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Wednesday, November 23, 2016

Why BEVs Won't Be Disruptive

Mike Smitka, Torino Italy

In 2030 I expect that Toyota, VW and GM will remain the top 3 global automotive producers (though not necessarily in that order). The flip side is that neither vehicle electrification nor autonomy nor Mobility 2.0 businesses will prove disruptive.

...Disruptive Technologies? Not in Automotive!...

Each of these purported threats have their own challenges as technologies and businesses. That is for other blog posts. All three however have a common feature: new technologies roll out slowly, and in the auto industry they roll out very slowly. Even with rapid commercialization, in 2030 only 1 in 10 vehicles on the road will be BEVs (battery electric vehicles).

New technology adoption and diffusion follows a logistics process: slow early on, then accelerating, and slow again towards peak. That is true in theory: few are willing to chance adopting a technology when no one they know has done so. Similarly, towards the peak those who have yet to adopt a technology have refrained not because (or not only because) they are obstinate but due to idiosyncratic circumstances. This is a robust empirical finding, dating back to Zvi Griliches' classic 1957 study of hybrid corn. Commercial hybrids were first developed in 1923. While half of Iowa farmers used such seeds by 1938, farmers in regions where corn was less widely planted continued to sow non-hybrid cultivars until the 1960s.

Automotive technologies are no different. Initial costs of a new technology will be high, while performance will still have room to improve. Historically many technologies appeared first as an option on luxury cars. If the uptake was good, one or more firms might make it a standard feature. As the volume rose, suppliers would reduce the price point, and OEMs would migrate it to high-volume products.

Feasible BEV Rollout Scenario


Global new vehicle output

BEV share

BEV share vehicles on road





































This process is thus constrained by the commercialization process, by the standard "learning curve" and economies of scale effects, and by the time needed for the supply chain to add new capacity. It is also constrained by the new model development process, because it is highly unusual for a feature to be introduced in the middle of a model year. So the use of new technologies can only expand as models are redesigned, which for standard sedans is done a rolling 4-year cycle. That puts a limit on the pace of adoption. Furthermore, it may only be possible to introduce a radical technology with a new platform; those are developed on a rolling 6-10 year cycle. Drivetrains are also redesigned less often. And heavy trucks may not be fundamentally redesigned for as much as 20-30 years. (One major brand uses an H-frame first introduced in the 1960s, before the advent of the steel and aluminum alloys that are widespread in the passenger car market.)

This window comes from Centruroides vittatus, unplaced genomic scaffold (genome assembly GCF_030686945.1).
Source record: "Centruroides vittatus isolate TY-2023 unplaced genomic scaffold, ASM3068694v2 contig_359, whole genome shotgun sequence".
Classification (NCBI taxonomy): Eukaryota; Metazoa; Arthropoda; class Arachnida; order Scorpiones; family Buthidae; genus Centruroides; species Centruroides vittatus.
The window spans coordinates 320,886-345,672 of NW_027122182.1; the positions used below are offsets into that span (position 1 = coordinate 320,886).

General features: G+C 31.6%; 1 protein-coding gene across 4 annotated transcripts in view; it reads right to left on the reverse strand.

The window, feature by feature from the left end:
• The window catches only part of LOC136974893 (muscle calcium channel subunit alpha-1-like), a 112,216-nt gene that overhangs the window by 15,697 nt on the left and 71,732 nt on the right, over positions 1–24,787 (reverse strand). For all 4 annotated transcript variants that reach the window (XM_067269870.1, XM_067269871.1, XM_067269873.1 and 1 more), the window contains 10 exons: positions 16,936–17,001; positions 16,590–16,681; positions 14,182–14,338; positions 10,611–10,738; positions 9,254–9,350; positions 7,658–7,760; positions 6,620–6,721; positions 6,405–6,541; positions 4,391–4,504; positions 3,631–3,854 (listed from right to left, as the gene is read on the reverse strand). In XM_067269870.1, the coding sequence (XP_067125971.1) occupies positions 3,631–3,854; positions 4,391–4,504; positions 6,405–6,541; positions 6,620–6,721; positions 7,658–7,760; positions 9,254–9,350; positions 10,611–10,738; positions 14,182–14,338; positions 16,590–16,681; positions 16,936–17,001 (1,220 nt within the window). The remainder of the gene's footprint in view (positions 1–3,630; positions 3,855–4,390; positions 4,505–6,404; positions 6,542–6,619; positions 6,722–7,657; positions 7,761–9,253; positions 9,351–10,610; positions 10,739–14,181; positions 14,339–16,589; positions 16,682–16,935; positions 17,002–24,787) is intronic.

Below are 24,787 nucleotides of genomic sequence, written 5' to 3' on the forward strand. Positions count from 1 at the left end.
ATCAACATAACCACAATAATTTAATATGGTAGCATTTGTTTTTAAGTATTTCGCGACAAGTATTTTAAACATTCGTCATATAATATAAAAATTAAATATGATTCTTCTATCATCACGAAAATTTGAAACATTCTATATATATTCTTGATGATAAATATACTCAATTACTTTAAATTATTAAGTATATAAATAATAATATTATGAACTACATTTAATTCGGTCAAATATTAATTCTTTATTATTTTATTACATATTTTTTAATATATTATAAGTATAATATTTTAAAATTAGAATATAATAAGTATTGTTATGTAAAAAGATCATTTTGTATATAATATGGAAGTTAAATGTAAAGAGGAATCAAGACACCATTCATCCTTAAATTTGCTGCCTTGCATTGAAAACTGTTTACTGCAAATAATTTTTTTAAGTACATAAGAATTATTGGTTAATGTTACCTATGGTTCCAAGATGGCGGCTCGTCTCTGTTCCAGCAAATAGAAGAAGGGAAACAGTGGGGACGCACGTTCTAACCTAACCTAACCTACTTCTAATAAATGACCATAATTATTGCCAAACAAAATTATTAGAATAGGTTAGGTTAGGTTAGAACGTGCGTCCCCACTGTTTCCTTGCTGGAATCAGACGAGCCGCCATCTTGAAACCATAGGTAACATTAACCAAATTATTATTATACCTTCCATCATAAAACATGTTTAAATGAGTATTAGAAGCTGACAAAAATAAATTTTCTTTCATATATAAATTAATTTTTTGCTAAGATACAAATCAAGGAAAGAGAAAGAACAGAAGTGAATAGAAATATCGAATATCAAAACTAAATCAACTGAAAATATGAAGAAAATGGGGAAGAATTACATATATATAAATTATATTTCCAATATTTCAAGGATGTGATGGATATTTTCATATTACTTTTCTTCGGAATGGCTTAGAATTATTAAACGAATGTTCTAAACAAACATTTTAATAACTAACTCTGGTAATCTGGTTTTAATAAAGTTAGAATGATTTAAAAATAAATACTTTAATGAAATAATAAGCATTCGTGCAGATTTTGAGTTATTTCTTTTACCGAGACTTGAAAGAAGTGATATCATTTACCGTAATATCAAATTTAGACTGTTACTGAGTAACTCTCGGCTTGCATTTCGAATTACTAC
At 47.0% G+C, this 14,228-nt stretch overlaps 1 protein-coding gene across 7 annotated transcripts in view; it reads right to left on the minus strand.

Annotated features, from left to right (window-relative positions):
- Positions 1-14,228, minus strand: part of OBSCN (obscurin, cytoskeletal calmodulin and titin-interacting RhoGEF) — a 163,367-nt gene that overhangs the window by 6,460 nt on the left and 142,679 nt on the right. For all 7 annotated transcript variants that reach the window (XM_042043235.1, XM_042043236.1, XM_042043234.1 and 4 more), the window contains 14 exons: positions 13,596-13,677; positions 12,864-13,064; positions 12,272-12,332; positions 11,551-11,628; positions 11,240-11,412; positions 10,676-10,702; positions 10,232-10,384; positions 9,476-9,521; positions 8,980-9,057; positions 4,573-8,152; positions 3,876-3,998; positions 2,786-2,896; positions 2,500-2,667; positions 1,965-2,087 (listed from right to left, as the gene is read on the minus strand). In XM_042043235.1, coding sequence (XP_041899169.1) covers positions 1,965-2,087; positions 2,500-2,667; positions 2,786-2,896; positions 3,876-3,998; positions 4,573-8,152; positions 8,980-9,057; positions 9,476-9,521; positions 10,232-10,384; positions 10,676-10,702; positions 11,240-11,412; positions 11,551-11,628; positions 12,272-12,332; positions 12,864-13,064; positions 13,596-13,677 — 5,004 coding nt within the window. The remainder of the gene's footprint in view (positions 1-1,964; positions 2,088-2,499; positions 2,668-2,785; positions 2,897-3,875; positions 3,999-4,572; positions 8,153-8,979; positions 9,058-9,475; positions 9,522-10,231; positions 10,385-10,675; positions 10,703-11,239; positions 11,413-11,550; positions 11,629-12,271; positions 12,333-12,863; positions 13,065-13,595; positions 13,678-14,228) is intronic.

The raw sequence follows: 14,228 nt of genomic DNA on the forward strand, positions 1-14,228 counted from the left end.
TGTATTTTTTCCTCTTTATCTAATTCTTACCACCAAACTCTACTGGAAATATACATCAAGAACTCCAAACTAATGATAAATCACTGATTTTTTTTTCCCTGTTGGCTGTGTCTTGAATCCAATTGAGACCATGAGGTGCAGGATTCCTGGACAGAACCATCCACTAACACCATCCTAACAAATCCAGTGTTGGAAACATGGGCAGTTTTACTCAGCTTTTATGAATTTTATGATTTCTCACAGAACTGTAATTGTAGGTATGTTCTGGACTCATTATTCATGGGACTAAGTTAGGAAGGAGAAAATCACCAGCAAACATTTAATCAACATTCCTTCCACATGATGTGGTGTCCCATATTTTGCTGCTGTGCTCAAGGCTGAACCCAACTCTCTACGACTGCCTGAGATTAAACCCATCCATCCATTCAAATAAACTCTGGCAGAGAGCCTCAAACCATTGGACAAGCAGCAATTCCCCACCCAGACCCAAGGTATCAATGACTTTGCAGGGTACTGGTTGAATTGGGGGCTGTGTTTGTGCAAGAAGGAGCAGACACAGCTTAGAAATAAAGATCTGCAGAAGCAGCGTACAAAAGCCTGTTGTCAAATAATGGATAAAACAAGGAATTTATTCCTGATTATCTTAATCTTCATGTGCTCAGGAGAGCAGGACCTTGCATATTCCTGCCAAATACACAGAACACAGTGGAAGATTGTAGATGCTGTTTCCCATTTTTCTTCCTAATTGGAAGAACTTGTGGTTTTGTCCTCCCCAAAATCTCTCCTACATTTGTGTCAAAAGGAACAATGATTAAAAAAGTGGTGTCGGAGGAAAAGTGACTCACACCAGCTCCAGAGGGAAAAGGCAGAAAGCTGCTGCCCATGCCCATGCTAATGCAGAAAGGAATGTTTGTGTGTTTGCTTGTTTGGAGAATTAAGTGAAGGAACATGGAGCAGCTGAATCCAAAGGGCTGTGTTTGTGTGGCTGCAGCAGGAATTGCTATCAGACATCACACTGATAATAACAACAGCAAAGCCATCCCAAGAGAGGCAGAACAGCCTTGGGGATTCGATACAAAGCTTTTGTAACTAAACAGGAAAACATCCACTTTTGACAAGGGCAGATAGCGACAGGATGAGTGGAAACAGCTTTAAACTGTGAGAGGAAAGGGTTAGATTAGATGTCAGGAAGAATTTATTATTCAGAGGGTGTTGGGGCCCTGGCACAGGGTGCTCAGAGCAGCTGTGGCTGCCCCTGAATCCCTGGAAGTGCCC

[The bulk of the engineering for a standard passenger vehicle model takes place over roughly a 12-month period, with a smaller advance team working on model specifications at the front end of the process, and at the tail end a smaller team seeing the design through to SOP (the start of production). The full process thus spans 18-24s months. The rolling development cycle is thus due to staffing constraints in the development process, and the desire of the marketing and dealership end to have a steady stream of new models, but not a flood of them.]

In the past, even rapid rollouts of technology in the automotive space, such as when there is a "hard" regulatory deadline, has required over a decade. The fastest example of which I'm aware is the replacement of carburetors by technically superior fuel injectors, the latter necessary to meet emissions requirements. They had been used intermittently in racing from the 1950s, and began to appear on low-volume luxury cars in Europe in the 1970s. However, they were complex and costly mechanical contraptions. That changed with the introduction of microprocessor engine control units (ECUs), which also made fuel injectors much more effective. The first Motorola ECU was launched in 1980, and by 1990 GM had converted the last of its engines to the new technology. At the firm level, the rollout was over one decade, but for the industry as a whole it follows a logistics curve. Pulling off this fast introduction required huge investment. To facilitate the fast pace and not be hostage to Motorola, GM invested in its own semiconductor manufacturing operation; for a time it was the fourth largest chip maker in the world.

...15 years from now BEVs will still account for less than half of production. That's hardly disruptive!...

So what does it look like if you combine industry specifics with a logistics curve? First, by 2020 global production will be 100 million vehicles, and slowly increasing. Globally there will be perhaps 1 billion vehicles in operation, with 8% scrapped in a given year (at which rate the average vehicle on the road will be 11.5 years old). Finally, because large vehicles are unlikely to be BEVs, it's sensible to assume diffusion peaks at 80% of the market. You can read the numbers for yourself.

This is an excerpt from one section of a paper on new vehicle technologies that I presented this will at the "Toronto-Torino Conference" organized by the Munk School of Global Affairs at the University of Toronto, Collegio Carlo Alberto, and Politecnico di Torino. Along with wonderful food and wine, the conference also included a tour of the Torino assembly plant of Maserati.